This film shows all the qualities for which Mme Fracci is remembered: lightness on her feet, clean technique, sincerity and naturalness which gives the impression that the dance was breathing. Equally convincing is the great beauty of her face, which she uses to the fullest.
“I studied this video from start to finish, over and over again,” Ms. Arduino said by phone from Milan. “Where her eyes looked, how she moved her arms.” And when she came to give the master class, she said to me: ‘You have to say with your eyes exactly what you think.’ “
Mr. Baryshnikov remembered this same quality. “She had those huge, dark eyes,” he says. “She danced with them. And then there was the unnatural beauty of her face. Dancing with her was a fascinating experience.
Carla Fracci was born in Milan on August 20, 1936, daughter of Luigi Fracci, tram driver, and Santina Rocca, factory worker at the Innocenti machine factory. Carla loved to dance around the house, and when she was 9, family friends suggested that she could be adapted for ballet.
Despite being small and rather frail, she was accepted to the associated ballet school at La Scala, where one of her teachers was Vera Volkova, a pupil of Agrippina Vaganova, founder of modern Russian ballet technique.
Young Mme Fracci did not take up the ballet right away. “School was a hassle and a terrible chore,” she told The Times in 1981. Then one day she found herself on stage in the role of a child.
“I was chosen as a girl with a mandolin in ‘Sleeping Beauty’,” she said. “Once on stage alongside Margot Fonteyn, I suddenly changed my mind. Dancing in front of an audience was something completely different from dancing in school.
After graduating from the academy, she joined the La Scala ballet company.
Ms. Fracci had her first big break in 1956, when she was called in to replace French ballerina Violette Verdy in a production of the “Cinderella” evening. Two years later, she became the principal dancer. The same year 1958, the choreographer John Cranko created for her the main female role of his new production of “Romeo and Juliet”. She continued to play the role several times during her career.
Very quickly, she also began to dance abroad, appearing for the first time with the London Festival Ballet, in “Giselle” in 1959. In 1962, she began another of her most famous roles, the sylph in “La Sylphide ”, alongside Mr. Bruhn. The two were regular partners during Ms. Fracci’s years as a member of the American Ballet Theater, from 1972 to 1976.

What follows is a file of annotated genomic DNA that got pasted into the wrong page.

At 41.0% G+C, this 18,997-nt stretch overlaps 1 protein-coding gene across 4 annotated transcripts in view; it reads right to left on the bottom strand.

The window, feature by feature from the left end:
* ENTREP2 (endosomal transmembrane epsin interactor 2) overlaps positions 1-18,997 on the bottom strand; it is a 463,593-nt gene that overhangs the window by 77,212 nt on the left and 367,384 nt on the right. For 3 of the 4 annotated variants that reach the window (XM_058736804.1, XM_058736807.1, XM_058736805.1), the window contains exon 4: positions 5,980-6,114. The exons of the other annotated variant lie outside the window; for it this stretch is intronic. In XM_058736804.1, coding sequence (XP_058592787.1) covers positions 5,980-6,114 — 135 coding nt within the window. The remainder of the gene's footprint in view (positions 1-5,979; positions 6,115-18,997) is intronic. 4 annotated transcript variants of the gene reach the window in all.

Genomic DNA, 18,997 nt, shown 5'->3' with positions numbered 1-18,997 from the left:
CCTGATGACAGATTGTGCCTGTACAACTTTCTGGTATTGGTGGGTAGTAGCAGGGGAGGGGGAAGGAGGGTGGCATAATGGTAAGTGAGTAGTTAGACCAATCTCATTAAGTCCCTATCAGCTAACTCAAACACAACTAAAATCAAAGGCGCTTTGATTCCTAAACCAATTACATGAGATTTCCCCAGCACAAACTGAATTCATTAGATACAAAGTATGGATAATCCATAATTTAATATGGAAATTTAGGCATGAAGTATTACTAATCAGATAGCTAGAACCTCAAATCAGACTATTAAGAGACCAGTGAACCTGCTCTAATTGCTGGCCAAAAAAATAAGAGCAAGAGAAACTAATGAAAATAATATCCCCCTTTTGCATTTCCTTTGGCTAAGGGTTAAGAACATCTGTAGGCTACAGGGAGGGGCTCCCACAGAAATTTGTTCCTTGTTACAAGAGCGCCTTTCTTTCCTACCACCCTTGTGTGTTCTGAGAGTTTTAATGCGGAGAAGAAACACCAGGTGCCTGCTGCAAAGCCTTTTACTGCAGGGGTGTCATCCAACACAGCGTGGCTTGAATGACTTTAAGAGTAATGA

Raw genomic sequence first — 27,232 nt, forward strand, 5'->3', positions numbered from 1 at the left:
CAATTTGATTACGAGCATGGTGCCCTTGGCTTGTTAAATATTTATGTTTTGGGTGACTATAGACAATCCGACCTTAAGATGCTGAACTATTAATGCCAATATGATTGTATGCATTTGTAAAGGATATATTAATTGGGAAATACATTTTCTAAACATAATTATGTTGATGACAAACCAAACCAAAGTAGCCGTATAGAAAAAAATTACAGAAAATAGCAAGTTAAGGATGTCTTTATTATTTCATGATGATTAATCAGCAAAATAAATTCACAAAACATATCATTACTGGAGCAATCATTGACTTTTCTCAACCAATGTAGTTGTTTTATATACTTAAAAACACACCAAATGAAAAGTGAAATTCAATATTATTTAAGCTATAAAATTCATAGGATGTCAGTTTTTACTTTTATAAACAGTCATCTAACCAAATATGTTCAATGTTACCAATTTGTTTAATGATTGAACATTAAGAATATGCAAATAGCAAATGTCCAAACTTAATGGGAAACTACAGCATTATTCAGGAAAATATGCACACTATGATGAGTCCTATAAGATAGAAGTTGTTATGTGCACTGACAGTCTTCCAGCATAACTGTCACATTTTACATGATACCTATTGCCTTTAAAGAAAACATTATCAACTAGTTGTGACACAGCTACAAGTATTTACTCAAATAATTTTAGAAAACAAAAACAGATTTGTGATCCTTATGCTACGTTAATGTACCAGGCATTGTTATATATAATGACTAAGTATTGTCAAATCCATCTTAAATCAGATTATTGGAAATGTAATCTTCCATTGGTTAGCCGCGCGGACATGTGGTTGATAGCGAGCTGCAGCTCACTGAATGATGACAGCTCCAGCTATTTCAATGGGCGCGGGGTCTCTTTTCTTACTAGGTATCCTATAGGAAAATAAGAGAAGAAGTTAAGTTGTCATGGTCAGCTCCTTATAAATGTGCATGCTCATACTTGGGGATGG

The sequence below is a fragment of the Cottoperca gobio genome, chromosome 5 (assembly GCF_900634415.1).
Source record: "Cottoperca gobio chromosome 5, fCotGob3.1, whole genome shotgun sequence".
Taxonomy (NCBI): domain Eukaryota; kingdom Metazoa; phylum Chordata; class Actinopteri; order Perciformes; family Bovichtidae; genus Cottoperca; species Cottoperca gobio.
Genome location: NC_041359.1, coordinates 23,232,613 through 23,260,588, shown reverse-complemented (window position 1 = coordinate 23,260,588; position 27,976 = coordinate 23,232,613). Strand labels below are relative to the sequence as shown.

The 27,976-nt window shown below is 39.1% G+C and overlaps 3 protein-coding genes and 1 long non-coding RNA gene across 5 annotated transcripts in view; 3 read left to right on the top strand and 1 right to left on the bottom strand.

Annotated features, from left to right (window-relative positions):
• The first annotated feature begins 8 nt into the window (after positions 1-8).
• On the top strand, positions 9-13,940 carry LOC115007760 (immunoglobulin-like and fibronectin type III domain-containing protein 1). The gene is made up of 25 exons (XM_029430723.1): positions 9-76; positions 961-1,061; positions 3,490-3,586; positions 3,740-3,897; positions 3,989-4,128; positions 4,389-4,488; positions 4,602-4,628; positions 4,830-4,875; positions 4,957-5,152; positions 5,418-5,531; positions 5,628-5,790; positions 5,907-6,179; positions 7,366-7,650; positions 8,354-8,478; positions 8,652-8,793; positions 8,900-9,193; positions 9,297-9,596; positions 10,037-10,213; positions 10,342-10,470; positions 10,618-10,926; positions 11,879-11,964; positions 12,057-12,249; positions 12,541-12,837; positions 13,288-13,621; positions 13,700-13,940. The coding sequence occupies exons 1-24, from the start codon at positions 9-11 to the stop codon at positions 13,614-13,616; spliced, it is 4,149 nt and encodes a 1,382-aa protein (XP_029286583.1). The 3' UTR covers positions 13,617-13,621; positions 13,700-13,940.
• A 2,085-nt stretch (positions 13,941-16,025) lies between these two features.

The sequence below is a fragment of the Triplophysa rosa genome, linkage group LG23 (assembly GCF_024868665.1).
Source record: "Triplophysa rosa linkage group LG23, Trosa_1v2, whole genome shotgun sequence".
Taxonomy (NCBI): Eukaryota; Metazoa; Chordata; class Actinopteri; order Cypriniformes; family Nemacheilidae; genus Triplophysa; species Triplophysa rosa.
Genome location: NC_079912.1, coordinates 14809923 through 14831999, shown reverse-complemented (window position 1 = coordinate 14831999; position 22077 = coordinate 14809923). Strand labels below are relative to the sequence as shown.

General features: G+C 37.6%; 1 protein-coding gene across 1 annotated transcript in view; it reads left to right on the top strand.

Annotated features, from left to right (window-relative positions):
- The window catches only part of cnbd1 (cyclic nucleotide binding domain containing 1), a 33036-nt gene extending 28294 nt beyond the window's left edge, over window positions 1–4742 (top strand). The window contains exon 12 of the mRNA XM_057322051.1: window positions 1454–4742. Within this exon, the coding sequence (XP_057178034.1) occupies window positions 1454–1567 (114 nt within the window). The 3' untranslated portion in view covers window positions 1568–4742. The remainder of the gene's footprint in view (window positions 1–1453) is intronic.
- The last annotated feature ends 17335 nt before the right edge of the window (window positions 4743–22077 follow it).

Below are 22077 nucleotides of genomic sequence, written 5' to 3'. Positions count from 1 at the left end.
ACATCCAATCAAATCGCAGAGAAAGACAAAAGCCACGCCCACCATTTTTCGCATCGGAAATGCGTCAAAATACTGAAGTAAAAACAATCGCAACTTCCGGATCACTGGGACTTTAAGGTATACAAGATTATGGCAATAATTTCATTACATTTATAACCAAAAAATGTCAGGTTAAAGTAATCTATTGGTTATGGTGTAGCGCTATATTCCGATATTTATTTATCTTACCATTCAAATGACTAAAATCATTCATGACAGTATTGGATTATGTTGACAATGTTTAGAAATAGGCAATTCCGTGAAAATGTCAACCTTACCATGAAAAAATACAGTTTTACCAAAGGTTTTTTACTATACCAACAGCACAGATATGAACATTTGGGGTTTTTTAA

However, not all of her roles were tragic: she was also celebrated for her sense of mischief in the comedy ballet “Coppélia”.
At the Ballet Theater, Ms. Fracci’s repertoire has expanded to include dramatic ballets such as “The Moor’s Pavane” by José Limon, “Lilac Garden” by Antony Tudor and “Medea” by John Butler. In 1991, she danced the role of Lizzie Borden in “Fall River Legend” by Agnes de Mille. Ms. Kisselgoff described the performance as “plunging furiously into madness.”
As her dancing career drew to a close in the 1990s, Ms. Fracci assumed the role of director in several ballet companies, including those of the Teatro di San Carlo in Naples (1990-91), the Arena di Verona (1995-97) and the Opera di Roma (2000-10). She was also interested in politics, as a cultural advisor for the province of Florence from 2009 to 2014.
Besides Mr. Menegatti, her husband of 56 years and a director who had once been assistant to Luchino Visconti, Ms. Fracci is survived by her son, Francesco Menegatti, architect; his sister Marisa Fracci, also a dancer; and two grandchildren.
“For us, as Italians, she represented the importance of dance,” said Ms. Arduino, the dancer. “Not just the steps, but the purity of the art. Something precious.